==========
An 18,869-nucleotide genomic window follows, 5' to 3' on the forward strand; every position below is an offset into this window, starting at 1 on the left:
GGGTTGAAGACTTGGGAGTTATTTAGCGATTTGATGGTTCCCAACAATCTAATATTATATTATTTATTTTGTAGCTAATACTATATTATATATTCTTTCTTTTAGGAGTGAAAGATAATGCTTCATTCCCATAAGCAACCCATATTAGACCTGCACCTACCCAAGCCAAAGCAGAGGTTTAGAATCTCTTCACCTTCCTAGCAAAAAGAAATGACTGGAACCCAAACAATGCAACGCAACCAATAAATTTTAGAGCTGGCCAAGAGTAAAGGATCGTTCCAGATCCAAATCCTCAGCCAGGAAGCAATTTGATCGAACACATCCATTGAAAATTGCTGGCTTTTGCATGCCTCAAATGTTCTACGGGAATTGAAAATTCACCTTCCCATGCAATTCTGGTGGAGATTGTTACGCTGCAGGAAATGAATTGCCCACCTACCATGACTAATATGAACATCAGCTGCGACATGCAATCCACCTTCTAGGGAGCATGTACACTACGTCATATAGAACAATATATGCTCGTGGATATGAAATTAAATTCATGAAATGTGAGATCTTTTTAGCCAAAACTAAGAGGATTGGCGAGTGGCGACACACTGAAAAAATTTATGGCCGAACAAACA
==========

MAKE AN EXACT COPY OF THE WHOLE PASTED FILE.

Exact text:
An 18,869-nucleotide genomic window follows, 5' to 3' on the forward strand; every position below is an offset into this window, starting at 1 on the left:
GGGTTGAAGACTTGGGAGTTATTTAGCGATTTGATGGTTCCCAACAATCTAATATTATATTATTTATTTTGTAGCTAATACTATATTATATATTCTTTCTTTTAGGAGTGAAAGATAATGCTTCATTCCCATAAGCAACCCATATTAGACCTGCACCTACCCAAGCCAAAGCAGAGGTTTAGAATCTCTTCACCTTCCTAGCAAAAAGAAATGACTGGAACCCAAACAATGCAACGCAACCAATAAATTTTAGAGCTGGCCAAGAGTAAAGGATCGTTCCAGATCCAAATCCTCAGCCAGGAAGCAATTTGATCGAACACATCCATTGAAAATTGCTGGCTTTTGCATGCCTCAAATGTTCTACGGGAATTGAAAATTCACCTTCCCATGCAATTCTGGTGGAGATTGTTACGCTGCAGGAAATGAATTGCCCACCTACCATGACTAATATGAACATCAGCTGCGACATGCAATCCACCTTCTAGGGAGCATGTACACTACGTCATATAGAACAATATATGCTCGTGGATATGAAATTAAATTCATGAAATGTGAGATCTTTTTAGCCAAAACTAAGAGGATTGGCGAGTGGCGACACACTGAAAAAATTTATGGCCGAACAAACA